Featured new additions to DPL’s Science Fiction and Fantasy collections! Click on the title to place a hold. For more new books, visit our Upcoming Releases page. As always, if there’s a title you would like to read, please send us a purchase suggestion.

914S4pdzRHLThe Wheel of Osheim by Mark Lawrence –  The epic fantasy Red Queen’s War series continues as a reluctant prince returns from the bowels of Hell to engage in his greatest battle yet–among the living and the dead. All the horrors of Hell stand between Snorri Ver Snagason and the rescue of his family, if indeed the dead can be rescued. For Jalan Kendeth, getting back out alive and with Loki’s key is all that matters. Loki’s creation can open any lock, any door, and it may also be the key to Jalan’s fortune back in the living world. The Wheel of Osheim is turning ever faster, and it will crack the world unless it’s stopped. When the end of all things looms, and there’s nowhere to run, even the worst coward must find new answers.

tumblr_nlsh93CT2s1snjweoo1_1280Stiletto by Daniel O’Malley – In this spirited sequel to the acclaimed The Rook, Myfanwy Thomas returns to clinch an alliance between deadly rivals and avert epic – and slimy – supernatural war. When secret organizations are forced to merge after years of enmity and bloodshed, only one person has the fearsome powers – and the bureaucratic finesse – to get the job done. Facing her greatest challenge yet, Rook Myfanwy Thomas must broker a deal between two bitter adversaries. But as bizarre attacks sweep London, threatening to sabotage negotiations, old hatreds flare. Surrounded by spies, only the Rook can seek out the culprits before they trigger a devastating otherworldly war.

A1X-Y8aFOILLeague of Dragons by Naomi Novik – In the final volume of the Temeraire series, Napoleon’s invasion of Russia has been roundly thwarted. But even as Capt. William Laurence and the dragon Temeraire pursue the retreating enemy through an unforgiving winter, Napoleon is raising a new force, and he’ll soon have enough men and dragons to resume the offensive. Aware of his weakened position, Napoleon has promised the dragons of every country – and the ferals, loyal only to themselves – vast new rights and powers if they fight under his banner. It is an offer eagerly embraced from Asia to Africa – and even by England, whose dragons have long rankled at their disrespectful treatment. But Laurence and his faithful dragon soon discover that the wily Napoleon has one more gambit at the ready – one that may win him the war, and the world.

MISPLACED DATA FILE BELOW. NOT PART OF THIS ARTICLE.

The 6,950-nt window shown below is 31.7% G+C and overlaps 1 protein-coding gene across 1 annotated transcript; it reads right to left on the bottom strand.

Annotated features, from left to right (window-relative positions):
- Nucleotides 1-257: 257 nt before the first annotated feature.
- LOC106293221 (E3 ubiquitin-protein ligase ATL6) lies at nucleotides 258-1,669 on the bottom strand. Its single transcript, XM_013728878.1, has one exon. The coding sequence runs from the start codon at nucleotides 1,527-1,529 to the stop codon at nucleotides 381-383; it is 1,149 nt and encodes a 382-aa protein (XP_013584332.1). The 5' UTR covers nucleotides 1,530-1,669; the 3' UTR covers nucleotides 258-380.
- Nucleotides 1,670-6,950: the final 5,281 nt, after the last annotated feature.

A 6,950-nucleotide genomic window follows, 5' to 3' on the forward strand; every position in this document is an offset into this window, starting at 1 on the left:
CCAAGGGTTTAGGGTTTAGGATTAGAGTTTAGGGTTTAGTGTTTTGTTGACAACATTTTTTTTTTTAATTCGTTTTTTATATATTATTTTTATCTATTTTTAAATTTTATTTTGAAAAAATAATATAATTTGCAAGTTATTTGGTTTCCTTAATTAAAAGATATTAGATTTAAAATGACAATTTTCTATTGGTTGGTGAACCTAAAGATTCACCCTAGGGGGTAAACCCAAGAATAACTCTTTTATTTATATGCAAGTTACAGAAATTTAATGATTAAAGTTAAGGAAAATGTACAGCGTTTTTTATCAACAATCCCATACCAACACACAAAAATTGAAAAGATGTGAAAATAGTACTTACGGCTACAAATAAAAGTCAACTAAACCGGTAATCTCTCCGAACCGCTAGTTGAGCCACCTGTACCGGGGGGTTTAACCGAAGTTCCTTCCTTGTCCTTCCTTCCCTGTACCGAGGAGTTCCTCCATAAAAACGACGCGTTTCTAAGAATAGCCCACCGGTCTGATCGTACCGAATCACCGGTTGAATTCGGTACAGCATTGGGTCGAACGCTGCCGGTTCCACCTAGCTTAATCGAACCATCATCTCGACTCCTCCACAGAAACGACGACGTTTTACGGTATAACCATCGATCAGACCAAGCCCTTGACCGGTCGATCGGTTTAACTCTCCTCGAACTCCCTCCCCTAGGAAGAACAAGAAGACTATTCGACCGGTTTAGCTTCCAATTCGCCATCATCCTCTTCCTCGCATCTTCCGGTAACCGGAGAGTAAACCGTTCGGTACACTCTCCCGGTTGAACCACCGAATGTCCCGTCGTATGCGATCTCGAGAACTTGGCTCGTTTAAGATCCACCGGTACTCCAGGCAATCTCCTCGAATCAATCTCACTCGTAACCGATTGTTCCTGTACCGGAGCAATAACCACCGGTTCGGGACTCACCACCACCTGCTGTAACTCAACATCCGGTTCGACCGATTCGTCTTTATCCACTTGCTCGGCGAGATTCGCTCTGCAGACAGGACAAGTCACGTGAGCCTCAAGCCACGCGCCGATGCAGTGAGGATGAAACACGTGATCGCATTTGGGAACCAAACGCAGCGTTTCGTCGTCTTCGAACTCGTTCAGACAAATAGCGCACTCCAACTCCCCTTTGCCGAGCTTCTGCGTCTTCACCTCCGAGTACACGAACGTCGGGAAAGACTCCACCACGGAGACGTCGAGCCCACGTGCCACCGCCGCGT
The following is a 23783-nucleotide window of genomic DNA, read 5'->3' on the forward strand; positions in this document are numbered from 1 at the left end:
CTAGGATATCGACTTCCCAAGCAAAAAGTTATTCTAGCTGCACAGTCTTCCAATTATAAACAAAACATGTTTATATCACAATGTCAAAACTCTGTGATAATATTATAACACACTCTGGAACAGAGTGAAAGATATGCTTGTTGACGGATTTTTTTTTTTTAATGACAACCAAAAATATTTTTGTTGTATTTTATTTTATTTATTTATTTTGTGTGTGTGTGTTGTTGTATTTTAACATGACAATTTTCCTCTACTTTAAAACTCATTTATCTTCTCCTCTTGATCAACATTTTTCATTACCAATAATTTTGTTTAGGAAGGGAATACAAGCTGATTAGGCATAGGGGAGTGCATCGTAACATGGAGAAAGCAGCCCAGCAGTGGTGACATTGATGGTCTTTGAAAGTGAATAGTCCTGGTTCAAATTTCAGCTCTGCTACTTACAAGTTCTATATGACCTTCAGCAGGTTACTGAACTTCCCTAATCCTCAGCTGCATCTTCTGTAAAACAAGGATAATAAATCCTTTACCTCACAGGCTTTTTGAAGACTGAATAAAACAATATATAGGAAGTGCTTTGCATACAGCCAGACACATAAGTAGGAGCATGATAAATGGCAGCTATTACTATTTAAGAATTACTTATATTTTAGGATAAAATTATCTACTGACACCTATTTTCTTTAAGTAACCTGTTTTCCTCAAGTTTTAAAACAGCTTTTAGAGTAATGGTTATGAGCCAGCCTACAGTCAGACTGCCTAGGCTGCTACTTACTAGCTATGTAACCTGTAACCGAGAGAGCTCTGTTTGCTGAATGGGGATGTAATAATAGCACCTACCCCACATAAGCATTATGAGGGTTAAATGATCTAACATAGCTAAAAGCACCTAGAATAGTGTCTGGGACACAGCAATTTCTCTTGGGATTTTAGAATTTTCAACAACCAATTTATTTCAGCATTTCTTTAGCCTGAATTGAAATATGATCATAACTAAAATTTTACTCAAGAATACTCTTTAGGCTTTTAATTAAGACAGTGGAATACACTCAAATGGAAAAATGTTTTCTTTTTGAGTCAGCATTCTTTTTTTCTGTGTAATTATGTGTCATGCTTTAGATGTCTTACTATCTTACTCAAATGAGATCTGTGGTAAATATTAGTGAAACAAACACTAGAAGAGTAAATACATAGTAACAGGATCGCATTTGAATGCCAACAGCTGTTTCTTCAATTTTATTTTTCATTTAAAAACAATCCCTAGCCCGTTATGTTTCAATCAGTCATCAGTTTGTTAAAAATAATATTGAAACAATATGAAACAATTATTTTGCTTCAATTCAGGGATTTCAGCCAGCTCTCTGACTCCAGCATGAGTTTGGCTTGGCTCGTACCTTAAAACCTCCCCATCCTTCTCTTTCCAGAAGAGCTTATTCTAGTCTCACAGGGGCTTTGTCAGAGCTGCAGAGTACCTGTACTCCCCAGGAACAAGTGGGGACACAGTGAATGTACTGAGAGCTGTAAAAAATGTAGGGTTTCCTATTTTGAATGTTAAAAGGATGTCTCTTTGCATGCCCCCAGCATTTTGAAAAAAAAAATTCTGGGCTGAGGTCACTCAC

genevievecogman-theinvisiblelibraryThe Invisible Library by Genevieve Cogman – One thing any Librarian will tell you: the truth is much stranger than fiction. Irene is a professional spy for the mysterious Library, a shadowy organization that collects important works of fiction from all of the different realities. Most recently, she and her enigmatic assistant Kai have been sent to an alternative London. Their mission: Retrieve a particularly dangerous book. The problem: By the time they arrive, it’s already been stolen.  Now Irene is caught in a puzzling web of deadly danger, conflicting clues, and sinister secret societies. And failure is not an option–because it isn’t just Irene’s reputation at stake, it’s the nature of reality itself.

FalseHearts-USFalse Hearts by Laura Lam – Raised in the closed cult of Mana’s Hearth and denied access to modern technology, conjoined sisters Taema and Tila dream of a life beyond the walls of the compound. When the heart they share begins to fail, the twins escape to San Francisco, where they are surgically separated and given new artificial hearts. Ten years later, Tila returns one night to the twins’ home in the city, terrified and covered in blood, just before the police arrive and arrest her for murder–the first homicide by a civilian in decades. Taema is given a proposition: go undercover as her sister and perhaps save her twin’s life. But during her investigation Taema discovers disturbing links between the twins’ past and their present. Once unable to keep anything from each other, the sisters now discover the true cost of secrets.

51IyS2UrRsL__SX329_BO1,204,203,200_Spells of Blood and Kin by Claire Humphrey – Some families, whether they want to or not, hand down the secret burdens they carry and the dangerous debts they owe. Lissa Nevsky’s grandmother leaves her a big, empty house, and a legacy of magic: folk magic, old magic, brought with Baba when she fled the Gulag. In the wake of her passing, the Russian community of Toronto will depend on Lissa now, to give them their remedies and be their koldun’ia. But Lissa hasn’t had time to learn everything Baba wanted to teach her–let alone the things Baba kept hidden. Maksim Volkov’s birth family is long dead, anything they bestowed on him long turned to dust. What Maksim carries now is a legacy of violence, and he does not have to die to pass it on. When Maksim feels his protective spell fail, he returns to the witch he rescued from the Gulag, only to find his spell has died along with the one who cast it. Lissa’s legacy of magic might hold the key to Maksim’s salvation, if she can unravel it in time. But it’s a legacy that comes at a price. And Maksim might not want to be saved.

51VfTha7AvL__SX331_BO1,204,203,200_Mechanical Failure by Joseph Zieja – The two hundred years’ (and counting) peace is a time of tranquility that hasn’t been seen since … well, never. Mankind in the Galactic Age had finally conquered war, so what was left for the military to do but drink and barbecue? That’s the kind of military that Sergeant R. Wilson Rogers lived in before he left the fleet to become a smuggler. But it turns out that smuggling is hard. Like getting-arrested-for-dealing-with-pirates-and-forced-back-into-service kind of hard. It doesn’t seem so bad, but when Rogers returns after only a year away, something has changed. These are soldiers – actual soldiers doing actual soldier things like preparing for a war that Rogers is sure doesn’t exist. Rogers vows to put a stop to all this nonsense – even if it means doing actual work.